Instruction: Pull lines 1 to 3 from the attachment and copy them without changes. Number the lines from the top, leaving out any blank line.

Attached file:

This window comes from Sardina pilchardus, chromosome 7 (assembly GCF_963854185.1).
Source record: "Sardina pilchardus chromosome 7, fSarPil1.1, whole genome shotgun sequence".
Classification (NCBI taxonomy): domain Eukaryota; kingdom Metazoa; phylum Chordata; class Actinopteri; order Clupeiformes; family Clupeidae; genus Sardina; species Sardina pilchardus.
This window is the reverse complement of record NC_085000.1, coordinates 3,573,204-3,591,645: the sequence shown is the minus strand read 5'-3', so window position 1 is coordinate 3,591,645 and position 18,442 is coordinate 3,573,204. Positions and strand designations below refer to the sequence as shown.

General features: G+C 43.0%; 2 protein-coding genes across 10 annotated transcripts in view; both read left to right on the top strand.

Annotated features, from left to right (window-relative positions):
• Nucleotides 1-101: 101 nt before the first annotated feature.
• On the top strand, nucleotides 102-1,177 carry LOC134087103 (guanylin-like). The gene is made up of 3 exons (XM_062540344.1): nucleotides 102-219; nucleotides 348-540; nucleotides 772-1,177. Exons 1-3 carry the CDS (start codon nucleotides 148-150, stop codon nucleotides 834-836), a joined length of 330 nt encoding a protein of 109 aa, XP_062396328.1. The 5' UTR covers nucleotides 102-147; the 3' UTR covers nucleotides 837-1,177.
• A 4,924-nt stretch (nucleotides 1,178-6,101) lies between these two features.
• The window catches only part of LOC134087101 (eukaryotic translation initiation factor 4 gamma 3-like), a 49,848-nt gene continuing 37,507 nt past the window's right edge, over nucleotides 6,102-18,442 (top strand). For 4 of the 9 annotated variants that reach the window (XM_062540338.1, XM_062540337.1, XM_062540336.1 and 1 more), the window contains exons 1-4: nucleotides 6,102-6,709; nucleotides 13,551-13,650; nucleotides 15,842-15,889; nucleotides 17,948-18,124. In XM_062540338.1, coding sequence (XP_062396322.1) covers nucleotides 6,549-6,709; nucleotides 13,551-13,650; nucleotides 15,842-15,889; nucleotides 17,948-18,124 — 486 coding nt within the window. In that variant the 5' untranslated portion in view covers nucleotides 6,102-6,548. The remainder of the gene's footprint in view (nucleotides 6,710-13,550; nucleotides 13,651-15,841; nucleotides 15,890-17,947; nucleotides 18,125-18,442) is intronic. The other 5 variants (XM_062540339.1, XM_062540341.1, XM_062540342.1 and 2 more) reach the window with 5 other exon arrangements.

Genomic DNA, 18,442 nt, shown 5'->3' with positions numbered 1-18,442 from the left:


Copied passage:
This window comes from Sardina pilchardus, chromosome 7 (assembly GCF_963854185.1).
Source record: "Sardina pilchardus chromosome 7, fSarPil1.1, whole genome shotgun sequence".
Classification (NCBI taxonomy): domain Eukaryota; kingdom Metazoa; phylum Chordata; class Actinopteri; order Clupeiformes; family Clupeidae; genus Sardina; species Sardina pilchardus.